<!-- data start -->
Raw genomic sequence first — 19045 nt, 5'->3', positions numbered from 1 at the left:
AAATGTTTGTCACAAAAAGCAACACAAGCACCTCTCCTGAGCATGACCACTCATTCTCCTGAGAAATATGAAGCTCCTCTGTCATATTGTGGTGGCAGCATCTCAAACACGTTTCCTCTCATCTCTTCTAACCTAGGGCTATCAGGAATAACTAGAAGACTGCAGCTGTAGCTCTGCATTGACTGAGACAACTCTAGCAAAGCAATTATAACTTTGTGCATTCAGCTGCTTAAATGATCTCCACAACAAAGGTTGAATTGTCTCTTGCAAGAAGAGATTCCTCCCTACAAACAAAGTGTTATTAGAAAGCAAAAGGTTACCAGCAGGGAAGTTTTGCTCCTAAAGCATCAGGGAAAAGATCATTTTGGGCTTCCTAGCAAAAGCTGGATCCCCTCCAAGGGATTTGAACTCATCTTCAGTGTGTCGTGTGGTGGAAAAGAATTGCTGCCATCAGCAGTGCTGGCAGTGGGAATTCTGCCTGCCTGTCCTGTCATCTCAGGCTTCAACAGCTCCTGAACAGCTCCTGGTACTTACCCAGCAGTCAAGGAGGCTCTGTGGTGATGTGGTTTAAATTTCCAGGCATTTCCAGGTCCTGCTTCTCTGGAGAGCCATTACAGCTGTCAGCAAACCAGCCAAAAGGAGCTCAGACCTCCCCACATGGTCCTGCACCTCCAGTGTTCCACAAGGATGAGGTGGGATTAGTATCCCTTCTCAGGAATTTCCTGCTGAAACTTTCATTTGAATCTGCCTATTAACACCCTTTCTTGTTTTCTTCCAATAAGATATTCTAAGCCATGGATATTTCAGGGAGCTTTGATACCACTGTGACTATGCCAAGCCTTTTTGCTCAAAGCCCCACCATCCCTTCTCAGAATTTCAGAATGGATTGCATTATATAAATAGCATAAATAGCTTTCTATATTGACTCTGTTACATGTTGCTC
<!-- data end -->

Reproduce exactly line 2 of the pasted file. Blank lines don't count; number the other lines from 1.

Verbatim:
AAATGTTTGTCACAAAAAGCAACACAAGCACCTCTCCTGAGCATGACCACTCATTCTCCTGAGAAATATGAAGCTCCTCTGTCATATTGTGGTGGCAGCATCTCAAACACGTTTCCTCTCATCTCTTCTAACCTAGGGCTATCAGGAATAACTAGAAGACTGCAGCTGTAGCTCTGCATTGACTGAGACAACTCTAGCAAAGCAATTATAACTTTGTGCATTCAGCTGCTTAAATGATCTCCACAACAAAGGTTGAATTGTCTCTTGCAAGAAGAGATTCCTCCCTACAAACAAAGTGTTATTAGAAAGCAAAAGGTTACCAGCAGGGAAGTTTTGCTCCTAAAGCATCAGGGAAAAGATCATTTTGGGCTTCCTAGCAAAAGCTGGATCCCCTCCAAGGGATTTGAACTCATCTTCAGTGTGTCGTGTGGTGGAAAAGAATTGCTGCCATCAGCAGTGCTGGCAGTGGGAATTCTGCCTGCCTGTCCTGTCATCTCAGGCTTCAACAGCTCCTGAACAGCTCCTGGTACTTACCCAGCAGTCAAGGAGGCTCTGTGGTGATGTGGTTTAAATTTCCAGGCATTTCCAGGTCCTGCTTCTCTGGAGAGCCATTACAGCTGTCAGCAAACCAGCCAAAAGGAGCTCAGACCTCCCCACATGGTCCTGCACCTCCAGTGTTCCACAAGGATGAGGTGGGATTAGTATCCCTTCTCAGGAATTTCCTGCTGAAACTTTCATTTGAATCTGCCTATTAACACCCTTTCTTGTTTTCTTCCAATAAGATATTCTAAGCCATGGATATTTCAGGGAGCTTTGATACCACTGTGACTATGCCAAGCCTTTTTGCTCAAAGCCCCACCATCCCTTCTCAGAATTTCAGAATGGATTGCATTATATAAATAGCATAAATAGCTTTCTATATTGACTCTGTTACATGTTGCTC